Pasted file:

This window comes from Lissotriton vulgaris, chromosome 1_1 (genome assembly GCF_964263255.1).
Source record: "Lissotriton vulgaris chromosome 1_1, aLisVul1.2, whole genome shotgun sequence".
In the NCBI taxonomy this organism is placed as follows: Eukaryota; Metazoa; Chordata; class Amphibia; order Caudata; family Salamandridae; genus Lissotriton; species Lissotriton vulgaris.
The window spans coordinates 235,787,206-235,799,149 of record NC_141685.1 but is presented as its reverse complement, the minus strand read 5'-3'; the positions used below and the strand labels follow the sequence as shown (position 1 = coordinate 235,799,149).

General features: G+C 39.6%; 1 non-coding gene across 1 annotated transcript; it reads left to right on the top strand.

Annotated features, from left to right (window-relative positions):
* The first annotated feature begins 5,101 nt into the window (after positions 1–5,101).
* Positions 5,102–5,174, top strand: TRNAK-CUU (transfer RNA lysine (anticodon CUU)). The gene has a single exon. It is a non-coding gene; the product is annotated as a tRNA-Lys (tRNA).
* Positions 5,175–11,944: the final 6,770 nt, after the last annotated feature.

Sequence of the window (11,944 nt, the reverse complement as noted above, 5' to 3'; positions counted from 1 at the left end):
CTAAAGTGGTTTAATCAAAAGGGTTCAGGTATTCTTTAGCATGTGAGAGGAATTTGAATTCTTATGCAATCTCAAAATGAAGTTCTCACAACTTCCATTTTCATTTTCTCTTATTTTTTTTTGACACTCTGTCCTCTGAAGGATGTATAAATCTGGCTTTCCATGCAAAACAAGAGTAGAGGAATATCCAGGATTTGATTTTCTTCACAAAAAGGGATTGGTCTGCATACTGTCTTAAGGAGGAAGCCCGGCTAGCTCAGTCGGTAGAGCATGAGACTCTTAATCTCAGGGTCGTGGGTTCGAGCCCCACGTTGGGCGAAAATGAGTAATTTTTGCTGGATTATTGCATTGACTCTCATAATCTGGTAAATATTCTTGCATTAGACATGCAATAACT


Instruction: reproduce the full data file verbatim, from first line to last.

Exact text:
This window comes from Lissotriton vulgaris, chromosome 1_1 (genome assembly GCF_964263255.1).
Source record: "Lissotriton vulgaris chromosome 1_1, aLisVul1.2, whole genome shotgun sequence".
In the NCBI taxonomy this organism is placed as follows: Eukaryota; Metazoa; Chordata; class Amphibia; order Caudata; family Salamandridae; genus Lissotriton; species Lissotriton vulgaris.
The window spans coordinates 235,787,206-235,799,149 of record NC_141685.1 but is presented as its reverse complement, the minus strand read 5'-3'; the positions used below and the strand labels follow the sequence as shown (position 1 = coordinate 235,799,149).

General features: G+C 39.6%; 1 non-coding gene across 1 annotated transcript; it reads left to right on the top strand.

Annotated features, from left to right (window-relative positions):
* The first annotated feature begins 5,101 nt into the window (after positions 1–5,101).
* Positions 5,102–5,174, top strand: TRNAK-CUU (transfer RNA lysine (anticodon CUU)). The gene has a single exon. It is a non-coding gene; the product is annotated as a tRNA-Lys (tRNA).
* Positions 5,175–11,944: the final 6,770 nt, after the last annotated feature.

Sequence of the window (11,944 nt, the reverse complement as noted above, 5' to 3'; positions counted from 1 at the left end):
CTAAAGTGGTTTAATCAAAAGGGTTCAGGTATTCTTTAGCATGTGAGAGGAATTTGAATTCTTATGCAATCTCAAAATGAAGTTCTCACAACTTCCATTTTCATTTTCTCTTATTTTTTTTTGACACTCTGTCCTCTGAAGGATGTATAAATCTGGCTTTCCATGCAAAACAAGAGTAGAGGAATATCCAGGATTTGATTTTCTTCACAAAAAGGGATTGGTCTGCATACTGTCTTAAGGAGGAAGCCCGGCTAGCTCAGTCGGTAGAGCATGAGACTCTTAATCTCAGGGTCGTGGGTTCGAGCCCCACGTTGGGCGAAAATGAGTAATTTTTGCTGGATTATTGCATTGACTCTCATAATCTGGTAAATATTCTTGCATTAGACATGCAATAACT